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Germany: Right-wing hostility toward democracy growing

September 21, 2023

What makes mainstream German society tick? The Friedrich Ebert Foundation regularly takes a closer look at this question with its long-term study. Its latest findings have raised alarm.

Protesters against COVID restrictions on the steps to the Reichstag in Berlin waving Reichsbürger flags on 29 08 2020 in Berlin
The attempted storming of the Berlin Reichstag building during a protest in August 2020 showed how democracy could be at riskImage: JeanMW/imago images

One out of every 12 people in Germany has a right-wing extremist worldview. This is the result of a study by a team at Bielefeld University commissioned by the Friedrich Ebert Foundation, which is politically aligned with Germany's center-left Social Democratic Party.

The representative study of German society has been conducted every two years since it was launched in 2002. About 2,000 people aged between 18 and 90 took part in the most recent survey in January and February 2023. According to the researchers, 8% of respondents this time held a clear right-wing extremist orientation. In earlier studies, it was only between 2–3%.

Increasing numbers of Germans want a dictatorship

Currently, across all age groups, between 5-7% of those surveyed support a dictatorship with a single strong party and leader for Germany. This result is double the long-term average. 

Germans pessimistic about country's economic slump

The study was published with the title "The distanced mainstream" (Die distanzierte Mitte) by a trio of researchers led by Andreas Zick, the head of the Institute for Interdisciplinary Research on Conflict and Violence at Bielefeld University. Zick pointed out that the less money people earned, the more widespread their right-wing extremist attitude.

"The country is increasingly perceived to be gripped by national crises. And these affect people more harshly when they are less affluent," he said. "Among those surveyed who were on low incomes, almost every second person, 48%, viewed themselves as being personally affected by crises, in contrast to 27.5% of middle-income earners and only 14.5% of high-income earners."

Germans' trust in government sinking

This finding is clearly accompanied by a falling level of trust in government institutions and in the functioning of democracy, despite a significant majority continuing to support this form of government.

However, at least 38% hold positions that are aligned with belief in conspiracy theories, 33% hold populist views and 29% have attitudes along ethnonationalist-authoritarian-rebellious lines.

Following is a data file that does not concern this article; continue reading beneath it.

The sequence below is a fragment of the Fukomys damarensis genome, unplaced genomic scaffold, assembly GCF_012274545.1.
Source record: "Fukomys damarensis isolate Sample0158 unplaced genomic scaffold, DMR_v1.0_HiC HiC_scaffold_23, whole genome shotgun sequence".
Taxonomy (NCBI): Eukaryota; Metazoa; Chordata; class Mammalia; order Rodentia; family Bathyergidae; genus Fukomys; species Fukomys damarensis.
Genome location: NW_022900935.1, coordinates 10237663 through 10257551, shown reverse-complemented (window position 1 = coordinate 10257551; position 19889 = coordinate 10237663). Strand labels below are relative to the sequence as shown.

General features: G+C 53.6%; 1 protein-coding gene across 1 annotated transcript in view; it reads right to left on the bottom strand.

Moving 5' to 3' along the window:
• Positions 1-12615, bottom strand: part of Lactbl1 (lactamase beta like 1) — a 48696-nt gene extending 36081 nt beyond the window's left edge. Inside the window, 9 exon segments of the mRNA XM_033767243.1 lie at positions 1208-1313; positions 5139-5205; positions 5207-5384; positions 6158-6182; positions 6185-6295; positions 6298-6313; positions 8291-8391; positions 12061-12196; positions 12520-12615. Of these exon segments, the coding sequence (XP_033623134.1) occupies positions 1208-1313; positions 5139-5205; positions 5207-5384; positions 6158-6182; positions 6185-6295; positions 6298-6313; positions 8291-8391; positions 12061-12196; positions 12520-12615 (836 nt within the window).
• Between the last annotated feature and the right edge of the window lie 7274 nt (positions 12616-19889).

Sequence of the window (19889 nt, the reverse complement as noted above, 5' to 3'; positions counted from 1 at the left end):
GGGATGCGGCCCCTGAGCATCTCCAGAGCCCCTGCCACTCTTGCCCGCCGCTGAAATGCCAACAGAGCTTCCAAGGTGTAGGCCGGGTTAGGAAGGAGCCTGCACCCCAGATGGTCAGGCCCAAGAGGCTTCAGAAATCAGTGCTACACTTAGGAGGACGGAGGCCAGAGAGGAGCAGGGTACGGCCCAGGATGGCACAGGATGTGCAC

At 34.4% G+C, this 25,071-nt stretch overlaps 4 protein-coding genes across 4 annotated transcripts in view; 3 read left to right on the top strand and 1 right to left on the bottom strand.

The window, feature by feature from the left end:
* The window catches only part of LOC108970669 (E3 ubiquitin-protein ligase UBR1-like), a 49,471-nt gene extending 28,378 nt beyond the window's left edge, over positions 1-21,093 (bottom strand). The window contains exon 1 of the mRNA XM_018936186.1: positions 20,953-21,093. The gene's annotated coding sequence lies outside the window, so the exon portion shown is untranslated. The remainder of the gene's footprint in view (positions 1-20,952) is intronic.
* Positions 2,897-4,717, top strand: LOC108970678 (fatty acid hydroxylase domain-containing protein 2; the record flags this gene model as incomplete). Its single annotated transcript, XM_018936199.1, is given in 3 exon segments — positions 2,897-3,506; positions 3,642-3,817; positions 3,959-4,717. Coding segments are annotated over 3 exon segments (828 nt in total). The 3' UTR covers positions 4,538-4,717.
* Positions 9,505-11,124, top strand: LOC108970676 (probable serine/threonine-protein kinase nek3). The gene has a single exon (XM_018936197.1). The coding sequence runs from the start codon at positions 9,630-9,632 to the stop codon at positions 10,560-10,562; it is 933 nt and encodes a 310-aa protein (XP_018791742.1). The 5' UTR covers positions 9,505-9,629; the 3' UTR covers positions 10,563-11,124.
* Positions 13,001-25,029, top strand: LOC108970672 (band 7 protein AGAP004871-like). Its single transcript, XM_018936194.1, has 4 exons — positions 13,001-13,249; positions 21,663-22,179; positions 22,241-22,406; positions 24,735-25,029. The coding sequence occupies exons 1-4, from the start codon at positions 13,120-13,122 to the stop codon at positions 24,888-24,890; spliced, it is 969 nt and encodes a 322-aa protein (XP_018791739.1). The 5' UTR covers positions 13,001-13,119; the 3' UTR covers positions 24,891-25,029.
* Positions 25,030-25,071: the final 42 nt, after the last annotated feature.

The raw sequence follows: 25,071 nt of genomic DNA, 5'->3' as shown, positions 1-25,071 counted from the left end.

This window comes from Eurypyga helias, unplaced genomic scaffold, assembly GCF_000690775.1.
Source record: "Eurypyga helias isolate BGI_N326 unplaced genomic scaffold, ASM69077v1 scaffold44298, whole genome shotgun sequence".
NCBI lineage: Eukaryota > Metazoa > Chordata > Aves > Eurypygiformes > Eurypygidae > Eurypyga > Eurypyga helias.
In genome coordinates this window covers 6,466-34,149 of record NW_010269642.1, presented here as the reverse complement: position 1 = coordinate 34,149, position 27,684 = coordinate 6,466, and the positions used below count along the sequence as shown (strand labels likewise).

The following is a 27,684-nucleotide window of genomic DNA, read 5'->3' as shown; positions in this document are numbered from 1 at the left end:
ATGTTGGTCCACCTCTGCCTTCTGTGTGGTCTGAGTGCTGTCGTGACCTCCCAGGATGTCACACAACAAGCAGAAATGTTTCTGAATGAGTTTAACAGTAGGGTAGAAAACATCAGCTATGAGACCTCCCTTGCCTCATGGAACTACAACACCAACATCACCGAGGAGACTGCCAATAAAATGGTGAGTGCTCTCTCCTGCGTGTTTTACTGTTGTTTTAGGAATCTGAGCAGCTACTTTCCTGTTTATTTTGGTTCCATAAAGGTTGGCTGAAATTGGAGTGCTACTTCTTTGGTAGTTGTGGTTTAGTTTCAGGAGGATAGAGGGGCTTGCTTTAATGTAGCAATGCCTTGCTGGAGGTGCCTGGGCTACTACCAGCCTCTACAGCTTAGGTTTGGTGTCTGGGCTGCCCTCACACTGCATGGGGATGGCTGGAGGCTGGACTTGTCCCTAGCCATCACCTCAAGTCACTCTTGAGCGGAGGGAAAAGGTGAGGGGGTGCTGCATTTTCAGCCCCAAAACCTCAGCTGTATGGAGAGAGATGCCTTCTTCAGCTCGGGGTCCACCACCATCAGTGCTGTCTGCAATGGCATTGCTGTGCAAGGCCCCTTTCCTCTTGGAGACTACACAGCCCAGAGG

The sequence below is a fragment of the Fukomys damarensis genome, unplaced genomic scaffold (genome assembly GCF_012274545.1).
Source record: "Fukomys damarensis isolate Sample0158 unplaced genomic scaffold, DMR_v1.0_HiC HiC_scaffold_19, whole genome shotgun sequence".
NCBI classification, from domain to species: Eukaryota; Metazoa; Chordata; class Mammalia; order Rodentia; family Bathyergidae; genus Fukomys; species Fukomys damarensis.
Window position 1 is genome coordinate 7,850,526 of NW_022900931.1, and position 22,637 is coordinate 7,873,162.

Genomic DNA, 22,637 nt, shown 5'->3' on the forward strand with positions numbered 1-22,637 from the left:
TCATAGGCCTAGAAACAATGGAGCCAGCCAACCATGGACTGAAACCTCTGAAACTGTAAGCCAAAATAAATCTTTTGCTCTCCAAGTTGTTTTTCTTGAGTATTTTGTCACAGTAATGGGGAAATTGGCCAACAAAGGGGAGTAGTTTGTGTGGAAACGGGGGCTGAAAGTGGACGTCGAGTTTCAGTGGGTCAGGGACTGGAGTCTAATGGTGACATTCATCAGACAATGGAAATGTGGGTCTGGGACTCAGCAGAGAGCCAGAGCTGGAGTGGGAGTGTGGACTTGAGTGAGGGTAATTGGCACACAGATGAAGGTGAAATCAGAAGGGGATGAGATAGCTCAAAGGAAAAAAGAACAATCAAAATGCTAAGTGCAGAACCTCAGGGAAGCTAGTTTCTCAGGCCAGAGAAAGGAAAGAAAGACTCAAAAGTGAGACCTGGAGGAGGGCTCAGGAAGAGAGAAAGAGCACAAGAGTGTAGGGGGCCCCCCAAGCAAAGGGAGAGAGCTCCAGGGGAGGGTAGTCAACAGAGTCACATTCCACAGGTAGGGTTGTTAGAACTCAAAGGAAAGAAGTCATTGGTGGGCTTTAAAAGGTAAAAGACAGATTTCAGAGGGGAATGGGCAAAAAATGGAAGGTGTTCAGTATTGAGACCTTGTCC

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That is an average increase of about a third, compared to surveys conducted during the COVID-19 pandemic in the years 2020 and 2021. Skepticism toward — or rejection of — traditional media has also increased: 32% of those surveyed believed the media was colluding with politicians, compared with 24% two years ago.

Is democracy in danger?

Many people are racking their brains over how these developments can be stopped and turned around — including researcher Zick, who pointed out that we live in times in which appeals or improved welfare policies are only partially able to placate conflicts, dissatisfaction and protests.

"Times of crisis are times in which people become active politically and take on new positions. And these positions can skew from the center to the right," he said, highlighting a specific concern. "When people in the mainstream or center, who do not consider themselves right-wing extremist or organize as such, adopt attitudes from the right-wing-extremist fringes of society, then democracy is in danger."

COVID-19 triggered conspiracies, anti-democratic groups

Zick described how difficult this phenomenon is to evaluate by referring to the so-called authoritarianism study from the University of Leipzig in 2022. According to this study, right-wing extremist attitudes decreased in the second year of the COVID-19 pandemic. However, dissatisfaction with democracy was high despite this and many misanthropic prejudices were widely shared.

"Today we know how many right-wing extremists sought to join forces with other right-wing radical, conspiracy-oriented and anti-democratic groups," Zick said, recalling a development that began at that time, when many became more closely aligned with the Reichsbürgerscene.

The Reichsbürger movement, a group of Germans whose name translates to Citizens of the Reich, believe that the borders of the German Empire dating back to 1871 are still in effect, and reject the current German state and its democratic structure. They have even formed terror cells.

Far-right parties on the rise across Europe

'National Socialism came from the middle of society'

It's against this backdrop that Zick sees the study as a part of the culture of remembrance in Germany, directly referencing the Nazi dictatorship of 1933 – 1945:

"National Socialism came from the middle of society and was supported by it, even if the ideology and implementation of the fascist society including propaganda, agitation and state-sponsored terrorism was developed and enforced by a Nazi organization," he said.

The current study also asked how society should tackle the many crises it is facing. The answer: 53% favored returning to more nationally oriented policies. They called for isolation from the outside world and considered supposedly German values, virtues and duties to be essential to dealing with the crises.

This article was originally written in German.

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Marcel Fürstenau
Marcel Fürstenau Berlin author and reporter on current politics and society.